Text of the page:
Looking for an e-book reader? You have more choices than ever before--though the number of models we
The Nook Simple Touch with GlowLight sets the standard for e-ink e-readers going forward and is well worth the extra money if you do a lot of nighttime reading.
Barnes & Noble's new e-ink e-reader costs the same ($119) as the Kindle PaperWhite, is lighter at 6.2 ounces, and has an improved lighting scheme.
Barnes & Noble's next-generation e-ink e-reader costs the same ($119) as Amazon's Kindle Paperwhite, is lighter at 6.2 ounces, and has an improved lighting scheme. Check out CNET's photos of the new device.
The new touch-screen Nook is a major advancement over its predecessor and offers some real advantages over the 2010 Kindle.
Barnes & Noble's Nook Color is a capable color touch-screen e-book reader that offers much of the functionality of an Android tablet for half the price of an iPad.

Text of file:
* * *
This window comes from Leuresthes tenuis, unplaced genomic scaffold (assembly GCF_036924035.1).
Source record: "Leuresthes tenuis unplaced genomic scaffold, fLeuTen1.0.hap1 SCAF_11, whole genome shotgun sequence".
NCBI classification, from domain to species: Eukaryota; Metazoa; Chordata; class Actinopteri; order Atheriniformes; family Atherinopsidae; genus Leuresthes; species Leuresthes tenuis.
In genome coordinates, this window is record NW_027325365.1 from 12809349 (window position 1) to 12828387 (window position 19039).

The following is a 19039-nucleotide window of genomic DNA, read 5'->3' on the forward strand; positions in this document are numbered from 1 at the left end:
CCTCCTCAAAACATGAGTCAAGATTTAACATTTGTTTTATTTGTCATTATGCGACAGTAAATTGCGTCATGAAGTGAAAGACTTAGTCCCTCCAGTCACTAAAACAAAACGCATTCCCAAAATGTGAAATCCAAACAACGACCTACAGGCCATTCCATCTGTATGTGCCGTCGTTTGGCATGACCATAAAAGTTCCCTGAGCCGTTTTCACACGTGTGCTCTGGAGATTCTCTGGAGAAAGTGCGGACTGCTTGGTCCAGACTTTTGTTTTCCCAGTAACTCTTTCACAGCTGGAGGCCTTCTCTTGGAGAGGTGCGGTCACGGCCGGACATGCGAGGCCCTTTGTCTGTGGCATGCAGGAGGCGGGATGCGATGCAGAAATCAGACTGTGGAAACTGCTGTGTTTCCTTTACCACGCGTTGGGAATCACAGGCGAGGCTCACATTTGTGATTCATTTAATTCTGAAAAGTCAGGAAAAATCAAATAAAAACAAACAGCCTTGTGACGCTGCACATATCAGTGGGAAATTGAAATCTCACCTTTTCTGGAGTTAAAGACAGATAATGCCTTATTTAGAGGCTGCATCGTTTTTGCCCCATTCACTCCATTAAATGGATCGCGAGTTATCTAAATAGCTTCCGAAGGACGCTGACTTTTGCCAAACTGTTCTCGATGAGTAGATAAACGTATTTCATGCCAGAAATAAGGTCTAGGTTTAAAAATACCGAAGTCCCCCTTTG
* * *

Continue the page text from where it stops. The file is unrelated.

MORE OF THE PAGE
Kobo's new e-book reader is designed for reading in the bath, by the pool or waiting grimly in the rain for your bus.
While it doesn't necessarily beat the Kindle Paperwhite, the $119 Nook GlowLight is an excellent e-reader that's strongly worth considering if you don't want to buy into the Amazon ecosystem.
The Nook Wi-Fi doesn't quite measure up to the Kindle in terms of design and overall performance, but it's a worthy alternative if you're looking for a more open e-reader that supports the EPUB format.
The 2013 Kindle Fire HD works perfectly as an e-reader with a few extra tablet features, but users looking to take full advantage of Amazon's ecosystem should pay more for the Fire HDX.
Rising to the top of the e-reader pack, the Kindle Paperwhite is a no-brainer purchase for anybody waiting for a Kindle with a built-in light.